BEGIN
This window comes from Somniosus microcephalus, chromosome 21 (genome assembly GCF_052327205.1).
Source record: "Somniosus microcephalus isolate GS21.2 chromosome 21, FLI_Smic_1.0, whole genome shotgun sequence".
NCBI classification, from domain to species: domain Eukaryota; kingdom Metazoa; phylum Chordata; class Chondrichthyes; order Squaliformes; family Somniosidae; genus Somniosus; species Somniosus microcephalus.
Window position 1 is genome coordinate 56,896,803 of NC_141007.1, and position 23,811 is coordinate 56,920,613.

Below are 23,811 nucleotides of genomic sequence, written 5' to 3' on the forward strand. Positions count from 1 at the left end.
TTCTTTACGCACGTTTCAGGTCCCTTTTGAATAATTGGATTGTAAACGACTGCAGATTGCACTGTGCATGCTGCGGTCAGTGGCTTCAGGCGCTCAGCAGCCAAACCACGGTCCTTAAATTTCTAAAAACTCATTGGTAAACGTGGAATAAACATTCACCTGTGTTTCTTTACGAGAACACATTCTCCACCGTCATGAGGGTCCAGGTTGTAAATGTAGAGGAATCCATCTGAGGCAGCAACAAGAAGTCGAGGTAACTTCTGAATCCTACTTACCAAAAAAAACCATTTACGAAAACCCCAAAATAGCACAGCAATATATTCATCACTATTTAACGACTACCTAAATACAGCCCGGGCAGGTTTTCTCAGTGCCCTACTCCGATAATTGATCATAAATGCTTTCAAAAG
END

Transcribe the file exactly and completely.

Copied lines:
This window comes from Somniosus microcephalus, chromosome 21 (genome assembly GCF_052327205.1).
Source record: "Somniosus microcephalus isolate GS21.2 chromosome 21, FLI_Smic_1.0, whole genome shotgun sequence".
NCBI classification, from domain to species: domain Eukaryota; kingdom Metazoa; phylum Chordata; class Chondrichthyes; order Squaliformes; family Somniosidae; genus Somniosus; species Somniosus microcephalus.
Window position 1 is genome coordinate 56,896,803 of NC_141007.1, and position 23,811 is coordinate 56,920,613.

Below are 23,811 nucleotides of genomic sequence, written 5' to 3' on the forward strand. Positions count from 1 at the left end.
TTCTTTACGCACGTTTCAGGTCCCTTTTGAATAATTGGATTGTAAACGACTGCAGATTGCACTGTGCATGCTGCGGTCAGTGGCTTCAGGCGCTCAGCAGCCAAACCACGGTCCTTAAATTTCTAAAAACTCATTGGTAAACGTGGAATAAACATTCACCTGTGTTTCTTTACGAGAACACATTCTCCACCGTCATGAGGGTCCAGGTTGTAAATGTAGAGGAATCCATCTGAGGCAGCAACAAGAAGTCGAGGTAACTTCTGAATCCTACTTACCAAAAAAAACCATTTACGAAAACCCCAAAATAGCACAGCAATATATTCATCACTATTTAACGACTACCTAAATACAGCCCGGGCAGGTTTTCTCAGTGCCCTACTCCGATAATTGATCATAAATGCTTTCAAAAG